Gas Odor Kept Kids Indoors


NORTH SALEM, N.Y. - Students in North Salem schools were kept inside for recess and other activities on Wednesday and Thursday last week because of “blowdown”–or the smell of natural gas—from the Algonquin Gas Transmission in Southeast.
Christian DiPolermo, the government liaison for Algonquin Gas, said the smell came from venting the pipeline on Turk Hill in Southeast, about a mile and a half from the North Salem schools. DiPolermo said the smell comes from mercaptan, an additive in natural gas that makes it easier to detect.
The principals of the North Salem schools sent a letter to parents the morning of Wednesday, April 11, notifying them that several staff members caught wind of the odor and called the Croton Falls Fire Department to investigate. Gas meter readings in both buildings were negative throughout the morning and afternoon.
Some parents were upset that they weren’t notified sooner of the smell, but Superintendent Ken Freeston said because the pipeline is in Southeast, the company does not legally need to notify the towns and schools about when venting will happen.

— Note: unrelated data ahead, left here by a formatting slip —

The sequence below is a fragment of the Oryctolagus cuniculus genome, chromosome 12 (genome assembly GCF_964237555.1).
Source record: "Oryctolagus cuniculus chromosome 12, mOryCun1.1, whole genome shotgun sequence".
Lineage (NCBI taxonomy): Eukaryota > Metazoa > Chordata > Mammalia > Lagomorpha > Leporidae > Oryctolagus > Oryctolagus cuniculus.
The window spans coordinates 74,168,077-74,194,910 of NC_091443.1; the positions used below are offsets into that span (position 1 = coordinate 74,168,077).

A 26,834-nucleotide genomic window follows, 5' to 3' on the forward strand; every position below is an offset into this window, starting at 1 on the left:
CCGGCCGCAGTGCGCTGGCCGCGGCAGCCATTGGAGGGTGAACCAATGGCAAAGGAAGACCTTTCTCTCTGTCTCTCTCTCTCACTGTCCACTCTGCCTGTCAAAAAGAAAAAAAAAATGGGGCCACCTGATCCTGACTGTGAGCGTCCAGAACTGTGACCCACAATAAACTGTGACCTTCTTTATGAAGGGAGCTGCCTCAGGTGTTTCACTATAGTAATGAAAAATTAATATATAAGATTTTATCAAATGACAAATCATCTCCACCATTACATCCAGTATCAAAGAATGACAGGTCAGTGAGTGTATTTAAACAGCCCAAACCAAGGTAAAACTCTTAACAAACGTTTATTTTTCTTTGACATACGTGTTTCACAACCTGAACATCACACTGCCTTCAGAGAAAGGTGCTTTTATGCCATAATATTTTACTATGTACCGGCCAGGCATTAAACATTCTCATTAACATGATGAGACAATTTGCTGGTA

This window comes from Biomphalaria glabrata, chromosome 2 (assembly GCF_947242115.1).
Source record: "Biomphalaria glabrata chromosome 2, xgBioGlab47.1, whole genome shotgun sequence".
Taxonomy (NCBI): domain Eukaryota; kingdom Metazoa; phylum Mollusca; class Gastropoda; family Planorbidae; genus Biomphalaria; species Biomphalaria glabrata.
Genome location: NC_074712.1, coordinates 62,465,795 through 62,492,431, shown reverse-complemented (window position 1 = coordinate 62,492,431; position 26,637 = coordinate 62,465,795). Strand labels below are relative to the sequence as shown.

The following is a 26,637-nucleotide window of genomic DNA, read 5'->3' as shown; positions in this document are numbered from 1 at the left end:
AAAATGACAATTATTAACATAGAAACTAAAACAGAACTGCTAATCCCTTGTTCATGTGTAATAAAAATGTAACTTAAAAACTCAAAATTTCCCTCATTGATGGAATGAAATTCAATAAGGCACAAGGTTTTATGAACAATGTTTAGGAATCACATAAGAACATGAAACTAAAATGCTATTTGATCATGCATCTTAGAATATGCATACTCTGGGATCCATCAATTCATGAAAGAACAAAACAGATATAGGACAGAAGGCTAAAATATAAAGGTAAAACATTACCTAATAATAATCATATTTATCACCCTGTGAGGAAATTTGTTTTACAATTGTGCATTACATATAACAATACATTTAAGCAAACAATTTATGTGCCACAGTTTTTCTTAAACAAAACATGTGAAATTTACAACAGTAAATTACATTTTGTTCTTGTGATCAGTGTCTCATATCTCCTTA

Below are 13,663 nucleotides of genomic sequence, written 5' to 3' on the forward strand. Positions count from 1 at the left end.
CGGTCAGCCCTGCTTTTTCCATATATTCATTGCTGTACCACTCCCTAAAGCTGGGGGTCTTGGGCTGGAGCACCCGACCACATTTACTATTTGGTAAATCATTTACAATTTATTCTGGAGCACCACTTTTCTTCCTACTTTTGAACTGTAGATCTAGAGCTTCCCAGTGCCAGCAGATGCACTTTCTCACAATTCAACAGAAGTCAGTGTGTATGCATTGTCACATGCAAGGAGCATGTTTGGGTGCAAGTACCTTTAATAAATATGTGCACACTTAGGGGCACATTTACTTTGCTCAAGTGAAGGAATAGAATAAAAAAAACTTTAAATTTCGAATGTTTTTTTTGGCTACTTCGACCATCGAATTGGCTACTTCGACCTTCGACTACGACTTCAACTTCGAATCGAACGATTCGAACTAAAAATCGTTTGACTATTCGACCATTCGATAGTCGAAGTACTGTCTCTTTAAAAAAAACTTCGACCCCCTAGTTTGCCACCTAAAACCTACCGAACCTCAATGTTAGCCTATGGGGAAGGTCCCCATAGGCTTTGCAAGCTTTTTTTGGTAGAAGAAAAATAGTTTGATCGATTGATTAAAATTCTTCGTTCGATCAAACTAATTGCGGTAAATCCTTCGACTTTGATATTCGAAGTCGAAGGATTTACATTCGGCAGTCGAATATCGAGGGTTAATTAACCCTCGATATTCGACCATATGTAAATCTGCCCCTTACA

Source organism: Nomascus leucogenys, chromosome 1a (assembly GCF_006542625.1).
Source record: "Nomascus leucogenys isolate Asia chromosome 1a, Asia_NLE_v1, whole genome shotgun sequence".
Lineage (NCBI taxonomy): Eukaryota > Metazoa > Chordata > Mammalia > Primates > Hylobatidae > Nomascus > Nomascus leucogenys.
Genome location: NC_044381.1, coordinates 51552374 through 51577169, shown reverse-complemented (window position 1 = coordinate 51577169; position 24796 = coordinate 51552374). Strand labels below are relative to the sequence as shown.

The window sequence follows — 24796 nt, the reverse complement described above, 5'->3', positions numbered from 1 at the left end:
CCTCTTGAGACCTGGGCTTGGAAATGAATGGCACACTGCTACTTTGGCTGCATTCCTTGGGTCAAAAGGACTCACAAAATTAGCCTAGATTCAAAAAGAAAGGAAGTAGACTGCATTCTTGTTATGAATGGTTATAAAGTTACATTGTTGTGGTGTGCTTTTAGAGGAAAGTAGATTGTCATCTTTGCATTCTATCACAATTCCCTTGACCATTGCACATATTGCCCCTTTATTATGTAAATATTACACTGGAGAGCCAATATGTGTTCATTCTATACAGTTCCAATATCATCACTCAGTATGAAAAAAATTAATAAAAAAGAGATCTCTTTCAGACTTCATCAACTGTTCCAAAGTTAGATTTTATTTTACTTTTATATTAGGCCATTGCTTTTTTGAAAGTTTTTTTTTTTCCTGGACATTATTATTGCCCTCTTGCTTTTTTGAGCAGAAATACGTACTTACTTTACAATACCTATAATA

“Algonquin provides information only where the pipeline goes through, and it’s not in North Salem,” said Freeston. “They do not provide (Supervisor) Warren Lucas with any direct information.”
In December, residents gathered in the auditorium of the North Salem Middle/High School to hear details about the compressor station in Southeast and many left concerned for the safety of their children at the nearby schools.
Dr. David Brown, with the Southwest Pennsylvania Environmental Health Project, called the blowdowns “major, high-risk events” during a presentation on the pipeline for residents in December.
Mary Lee Hanley, a representative of Algonquin Gas, said the compressor stations are highly regulated and meet rigorous standards established by the Federal Regulatory Commission.
At no point during the venting was there any sign of actual gas at the schools, Lucas said, just the smell of gas because of the direction of the wind.
“The wind was just going the right way and hit both schools,” Lucas said.

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